Olson is definitely more of a pull oriented offensive presence, as evidenced by scouting reports and statistically by his BABIP percentages, something that'll undoubtedly be emphasized before April. And Carter unfortunately didn't have a legitimate age 19 full season sample to utilize, but was overmatched by SAL repetiores through a mere 13 contests in 2006 to conclude his rookie professional season before said aforementioned statistical result. So, should Olson make improvements one would expect from a budding teenage power phenom, he ought to be able approach that Trogdor performance. Plus, you plop that in the Cal League, and you're just getting silly. To complement Olson as well, he features a considerably more elite defensive cog than Carter ever was, after being named Baseball America's best defensive 2013 MWL 1B with an additional means that should bolster his value.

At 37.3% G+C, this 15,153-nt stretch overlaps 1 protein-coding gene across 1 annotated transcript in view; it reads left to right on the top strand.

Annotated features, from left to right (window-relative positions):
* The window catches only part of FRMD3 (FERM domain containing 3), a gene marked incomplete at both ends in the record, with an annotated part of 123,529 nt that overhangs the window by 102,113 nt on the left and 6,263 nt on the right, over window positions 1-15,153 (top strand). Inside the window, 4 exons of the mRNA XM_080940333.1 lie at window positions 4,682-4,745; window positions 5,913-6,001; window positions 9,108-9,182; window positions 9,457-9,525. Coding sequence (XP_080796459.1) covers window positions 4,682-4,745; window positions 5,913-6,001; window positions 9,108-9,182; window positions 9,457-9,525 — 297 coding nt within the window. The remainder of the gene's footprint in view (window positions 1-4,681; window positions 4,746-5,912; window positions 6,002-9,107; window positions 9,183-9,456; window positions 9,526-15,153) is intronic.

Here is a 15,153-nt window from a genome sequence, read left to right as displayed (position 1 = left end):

Olson has similarly drawn Dan Vogelbach comparisons for his sheer physical capabilities at the plate and accounting for how the two originated from an identical scouting regions as preparatory sensations before being drafted. Although, the two differ drastically in regards to their discipline, as Olson will always wield absurd strikeout rates and amass equally as ludicrous dinger totals whereas Chicago's Troggy will more constrained and have a significantly lowered punchout rate. Olson is probably a medium between Joey Gallo and Voggie, not accumulating the gaudy and eyepopping annual homer rates (Except for in this 2014) as Gallo but contrasting that with better discipline than Texas' adolescent power threat, which really says something about Gallo for you... Regardless though, Olson is the only one of these three that'll have the pleasure of arriving in the California League, and while he'll need to contort his approach as he progresses through to Midland and Sacramento, 2014 ought to serve as a remarkable display of a bonkers five month long home run derby for onlookers to enjoy. Even should Olson exhibit some deficiencies, his youth shall serve as an excuse and he'll have ample opportunities to tweak prior to advancing through the minor league system, which means this campaign is Olson essentially freestyling within California, something that could shatter Oakland Athletics organizational dinger marks. Stockton's resident cleanup piece should breakthrough for the Ports, regardless if this inflated 2014 power production may never be seen again throughout his career. So just settle in, relax and watch the dingers fly